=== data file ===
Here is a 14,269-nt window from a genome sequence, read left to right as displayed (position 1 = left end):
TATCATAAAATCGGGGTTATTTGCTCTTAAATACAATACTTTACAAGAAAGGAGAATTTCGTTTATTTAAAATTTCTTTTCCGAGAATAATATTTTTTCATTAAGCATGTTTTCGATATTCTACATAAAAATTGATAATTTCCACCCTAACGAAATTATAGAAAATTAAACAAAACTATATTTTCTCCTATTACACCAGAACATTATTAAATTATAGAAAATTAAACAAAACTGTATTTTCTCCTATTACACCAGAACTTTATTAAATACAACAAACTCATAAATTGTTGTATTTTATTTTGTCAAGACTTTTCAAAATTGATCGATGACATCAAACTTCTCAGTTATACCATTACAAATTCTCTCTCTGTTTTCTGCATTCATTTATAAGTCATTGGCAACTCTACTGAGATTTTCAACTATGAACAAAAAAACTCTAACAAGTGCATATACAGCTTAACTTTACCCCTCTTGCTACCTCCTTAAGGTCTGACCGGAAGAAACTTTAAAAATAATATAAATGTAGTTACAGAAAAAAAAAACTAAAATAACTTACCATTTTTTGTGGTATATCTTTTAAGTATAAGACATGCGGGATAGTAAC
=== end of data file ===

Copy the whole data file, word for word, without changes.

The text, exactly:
Here is a 14,269-nt window from a genome sequence, read left to right as displayed (position 1 = left end):
TATCATAAAATCGGGGTTATTTGCTCTTAAATACAATACTTTACAAGAAAGGAGAATTTCGTTTATTTAAAATTTCTTTTCCGAGAATAATATTTTTTCATTAAGCATGTTTTCGATATTCTACATAAAAATTGATAATTTCCACCCTAACGAAATTATAGAAAATTAAACAAAACTATATTTTCTCCTATTACACCAGAACATTATTAAATTATAGAAAATTAAACAAAACTGTATTTTCTCCTATTACACCAGAACTTTATTAAATACAACAAACTCATAAATTGTTGTATTTTATTTTGTCAAGACTTTTCAAAATTGATCGATGACATCAAACTTCTCAGTTATACCATTACAAATTCTCTCTCTGTTTTCTGCATTCATTTATAAGTCATTGGCAACTCTACTGAGATTTTCAACTATGAACAAAAAAACTCTAACAAGTGCATATACAGCTTAACTTTACCCCTCTTGCTACCTCCTTAAGGTCTGACCGGAAGAAACTTTAAAAATAATATAAATGTAGTTACAGAAAAAAAAAACTAAAATAACTTACCATTTTTTGTGGTATATCTTTTAAGTATAAGACATGCGGGATAGTAAC